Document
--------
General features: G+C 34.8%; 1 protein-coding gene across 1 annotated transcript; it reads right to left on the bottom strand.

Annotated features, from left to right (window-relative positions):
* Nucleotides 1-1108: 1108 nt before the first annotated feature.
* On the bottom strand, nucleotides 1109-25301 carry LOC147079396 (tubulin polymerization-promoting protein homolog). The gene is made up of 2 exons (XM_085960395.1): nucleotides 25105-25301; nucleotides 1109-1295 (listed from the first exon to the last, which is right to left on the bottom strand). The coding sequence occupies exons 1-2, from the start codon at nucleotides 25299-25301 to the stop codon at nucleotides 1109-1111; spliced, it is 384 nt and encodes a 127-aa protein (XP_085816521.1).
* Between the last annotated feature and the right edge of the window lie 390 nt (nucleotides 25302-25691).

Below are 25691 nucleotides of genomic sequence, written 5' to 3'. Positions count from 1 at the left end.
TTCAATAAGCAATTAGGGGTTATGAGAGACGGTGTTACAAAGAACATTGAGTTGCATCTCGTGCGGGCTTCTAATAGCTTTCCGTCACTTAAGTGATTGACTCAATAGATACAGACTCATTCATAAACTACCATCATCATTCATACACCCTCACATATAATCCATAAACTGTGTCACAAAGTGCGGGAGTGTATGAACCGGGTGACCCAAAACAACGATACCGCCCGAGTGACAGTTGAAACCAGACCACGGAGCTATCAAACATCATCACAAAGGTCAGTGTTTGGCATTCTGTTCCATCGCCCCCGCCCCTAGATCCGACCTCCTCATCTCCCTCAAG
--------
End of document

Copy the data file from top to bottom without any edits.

General features: G+C 34.8%; 1 protein-coding gene across 1 annotated transcript; it reads right to left on the bottom strand.

Annotated features, from left to right (window-relative positions):
* Nucleotides 1-1108: 1108 nt before the first annotated feature.
* On the bottom strand, nucleotides 1109-25301 carry LOC147079396 (tubulin polymerization-promoting protein homolog). The gene is made up of 2 exons (XM_085960395.1): nucleotides 25105-25301; nucleotides 1109-1295 (listed from the first exon to the last, which is right to left on the bottom strand). The coding sequence occupies exons 1-2, from the start codon at nucleotides 25299-25301 to the stop codon at nucleotides 1109-1111; spliced, it is 384 nt and encodes a 127-aa protein (XP_085816521.1).
* Between the last annotated feature and the right edge of the window lie 390 nt (nucleotides 25302-25691).

Below are 25691 nucleotides of genomic sequence, written 5' to 3'. Positions count from 1 at the left end.
TTCAATAAGCAATTAGGGGTTATGAGAGACGGTGTTACAAAGAACATTGAGTTGCATCTCGTGCGGGCTTCTAATAGCTTTCCGTCACTTAAGTGATTGACTCAATAGATACAGACTCATTCATAAACTACCATCATCATTCATACACCCTCACATATAATCCATAAACTGTGTCACAAAGTGCGGGAGTGTATGAACCGGGTGACCCAAAACAACGATACCGCCCGAGTGACAGTTGAAACCAGACCACGGAGCTATCAAACATCATCACAAAGGTCAGTGTTTGGCATTCTGTTCCATCGCCCCCGCCCCTAGATCCGACCTCCTCATCTCCCTCAAG